Shamokin Housing Authority welcomes new chairperson
SHAMOKIN - For its first meeting of 2014, the Shamokin Housing Authority board welcomed back a familiar face, appointed a new chairperson and said goodbye to one member.
Part of Thursday's meeting of the board was dedicated to reorganization because board chairman Raymond G. Splane was not reappointed by Shamokin City Council. Instead, council appointed former member Malcolm Farrow IV to the board Jan. 13.
With the former chair gone, vice-chairperson Suzanne Kopitsky ran the meeting with board members Farrow, James Picarelli and Pamala Rhoades in attendance.
Absent was member Robert J. Wolfe, who resigned from the board earlier this week because of his appointment as acting sheriff of Northumberland County, a job he begins today.
When it came time to reorganize the board, solicitor Frank Garrigan Jr. took over the meeting and asked for nominations. Picarelli nominated Kopitsky as chairperson.
"I was going to do the same for you," Kopitsky said.
"I'm an old man, I decline," Picarelli replied.
Before a vote was taken, Kopitsky expressed a little concern about the amount of time she could devote to the job.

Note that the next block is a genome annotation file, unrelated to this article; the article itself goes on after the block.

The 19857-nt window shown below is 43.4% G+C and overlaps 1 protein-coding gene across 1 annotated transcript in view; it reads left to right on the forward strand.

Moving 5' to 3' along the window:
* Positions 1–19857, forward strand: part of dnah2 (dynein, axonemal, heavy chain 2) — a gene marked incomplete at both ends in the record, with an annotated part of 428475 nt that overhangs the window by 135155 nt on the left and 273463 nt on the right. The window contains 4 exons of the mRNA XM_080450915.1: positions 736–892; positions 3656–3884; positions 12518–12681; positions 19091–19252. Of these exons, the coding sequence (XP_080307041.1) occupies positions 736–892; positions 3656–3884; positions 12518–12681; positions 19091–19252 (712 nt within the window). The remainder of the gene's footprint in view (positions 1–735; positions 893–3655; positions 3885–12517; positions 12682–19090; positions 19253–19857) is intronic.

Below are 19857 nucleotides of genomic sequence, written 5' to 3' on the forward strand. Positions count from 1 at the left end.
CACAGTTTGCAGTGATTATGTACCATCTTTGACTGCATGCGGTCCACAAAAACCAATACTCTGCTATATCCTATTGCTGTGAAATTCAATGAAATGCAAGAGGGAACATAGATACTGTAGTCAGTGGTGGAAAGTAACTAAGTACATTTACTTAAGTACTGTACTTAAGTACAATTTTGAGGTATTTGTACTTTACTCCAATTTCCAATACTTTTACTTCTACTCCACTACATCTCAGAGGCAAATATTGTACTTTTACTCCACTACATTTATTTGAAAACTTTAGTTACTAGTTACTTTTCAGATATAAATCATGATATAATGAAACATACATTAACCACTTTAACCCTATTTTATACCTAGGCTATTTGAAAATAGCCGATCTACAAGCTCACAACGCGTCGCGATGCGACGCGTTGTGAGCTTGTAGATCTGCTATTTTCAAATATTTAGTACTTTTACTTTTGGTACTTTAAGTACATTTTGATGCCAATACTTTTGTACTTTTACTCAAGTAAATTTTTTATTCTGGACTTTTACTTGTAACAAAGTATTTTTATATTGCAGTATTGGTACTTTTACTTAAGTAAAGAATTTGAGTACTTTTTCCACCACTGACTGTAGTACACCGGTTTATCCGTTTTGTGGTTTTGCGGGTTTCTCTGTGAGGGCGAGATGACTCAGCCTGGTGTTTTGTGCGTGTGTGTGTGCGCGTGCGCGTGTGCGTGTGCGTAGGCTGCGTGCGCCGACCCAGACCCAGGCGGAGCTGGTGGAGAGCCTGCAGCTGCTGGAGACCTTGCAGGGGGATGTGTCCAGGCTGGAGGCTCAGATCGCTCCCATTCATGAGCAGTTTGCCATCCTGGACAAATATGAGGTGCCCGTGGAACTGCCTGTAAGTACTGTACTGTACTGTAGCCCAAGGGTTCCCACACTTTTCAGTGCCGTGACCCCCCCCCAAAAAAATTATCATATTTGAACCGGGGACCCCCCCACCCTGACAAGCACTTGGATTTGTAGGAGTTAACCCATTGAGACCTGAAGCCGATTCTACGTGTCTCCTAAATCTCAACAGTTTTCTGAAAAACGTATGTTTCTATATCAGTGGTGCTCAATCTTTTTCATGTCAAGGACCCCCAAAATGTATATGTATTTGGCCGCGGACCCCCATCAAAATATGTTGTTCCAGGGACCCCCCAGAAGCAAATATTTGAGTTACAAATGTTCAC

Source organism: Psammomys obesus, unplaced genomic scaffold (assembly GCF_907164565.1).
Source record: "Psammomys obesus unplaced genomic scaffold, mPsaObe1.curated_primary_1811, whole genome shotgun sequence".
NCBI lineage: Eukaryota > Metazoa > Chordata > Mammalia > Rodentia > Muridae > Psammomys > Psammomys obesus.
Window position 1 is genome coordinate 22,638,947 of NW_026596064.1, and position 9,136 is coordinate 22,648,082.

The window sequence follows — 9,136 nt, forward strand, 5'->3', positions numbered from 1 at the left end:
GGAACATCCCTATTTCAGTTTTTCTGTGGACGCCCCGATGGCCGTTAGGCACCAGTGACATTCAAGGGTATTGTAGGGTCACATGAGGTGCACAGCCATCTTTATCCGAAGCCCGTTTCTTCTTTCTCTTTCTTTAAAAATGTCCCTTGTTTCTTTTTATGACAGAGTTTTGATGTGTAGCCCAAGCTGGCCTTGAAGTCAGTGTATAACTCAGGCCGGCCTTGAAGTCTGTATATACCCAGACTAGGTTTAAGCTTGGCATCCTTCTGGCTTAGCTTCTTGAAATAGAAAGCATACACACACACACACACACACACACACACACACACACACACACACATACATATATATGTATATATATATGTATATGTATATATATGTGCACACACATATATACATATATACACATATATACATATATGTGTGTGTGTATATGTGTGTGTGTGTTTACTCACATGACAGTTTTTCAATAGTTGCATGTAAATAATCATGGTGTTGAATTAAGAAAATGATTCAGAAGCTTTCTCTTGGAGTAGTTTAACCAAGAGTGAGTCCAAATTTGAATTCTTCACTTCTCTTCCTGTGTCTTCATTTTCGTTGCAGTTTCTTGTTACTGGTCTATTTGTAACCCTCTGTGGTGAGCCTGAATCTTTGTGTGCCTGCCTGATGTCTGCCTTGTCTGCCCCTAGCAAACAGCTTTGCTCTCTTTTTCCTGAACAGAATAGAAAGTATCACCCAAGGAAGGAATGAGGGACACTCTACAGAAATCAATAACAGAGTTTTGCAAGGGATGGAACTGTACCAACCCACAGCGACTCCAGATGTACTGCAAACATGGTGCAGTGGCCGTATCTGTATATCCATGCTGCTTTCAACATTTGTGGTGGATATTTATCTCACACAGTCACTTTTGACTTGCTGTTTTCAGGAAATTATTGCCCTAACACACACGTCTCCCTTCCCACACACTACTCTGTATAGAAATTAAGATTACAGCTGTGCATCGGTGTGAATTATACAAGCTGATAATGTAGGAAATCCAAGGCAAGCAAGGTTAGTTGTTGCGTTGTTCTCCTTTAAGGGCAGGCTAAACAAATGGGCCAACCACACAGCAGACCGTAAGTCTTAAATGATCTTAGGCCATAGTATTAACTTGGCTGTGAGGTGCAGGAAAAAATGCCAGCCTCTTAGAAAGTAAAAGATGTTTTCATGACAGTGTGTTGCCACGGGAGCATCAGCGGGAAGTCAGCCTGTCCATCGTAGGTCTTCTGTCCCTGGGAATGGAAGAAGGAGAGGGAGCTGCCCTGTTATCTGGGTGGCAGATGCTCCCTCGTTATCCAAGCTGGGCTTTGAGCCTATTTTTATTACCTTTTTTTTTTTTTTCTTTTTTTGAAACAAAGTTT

"I know how much time the previous chairman devoted to the authority, and I don't know if I could do that," Kopitsky said.
"Maybe that's a good thing," Farrow joked.
Former chairman Splane has been criticized for spending too much time at authority properties and has been charged with disorderly conduct and harassment after clashes with residents in the Raspberry Hill complex and Harold E. Thomas Highrise. He was offered the opportunity to enter the county's Accelerated Rehabilitation Program, Once he completes the program, should he choose to take part, the charges will be expunged.
Kopitsky was unanimously approved as the new board chairperson. Farrow was appointed as vice chairperson on a 4-0 vote.
The last spectre of Splane was removed when a previous motion banning all authority board members from authority properties, a rule made because of Splane's charges, was rescinded.
In other business:
- The board heard from Harold E. Thomas Highrise resident John Keating, who said he paid a $300 security deposit to the highrise office so another resident could keep one of his dogs. Keating said the security deposit was mistakenly sent to the other resident's family when he passed away. Miller said it is policy to send any security deposit to the estate. Keating said he spoke with the man's daughter and he was only given $230 when the man's account was settled.
Keating said the authority owes him the remaining money, but Kopitsky said what happens with the estate is not the authority's business. She said the authority "bent over backwards" for Keating, circumventing the rules so he could have his two dogs on premises.
- The board adopted a policy that requires a $25 security deposit for anyone using the newly remodeled community room at the Raspberry Hill complex. The deposit will be refunded if the tenant cleans up after their event.
- All bids for a new fire alarm system at the Harold E. Thomas Highrise were rejected, but the authority hopes to put a revised bid package out in the near future.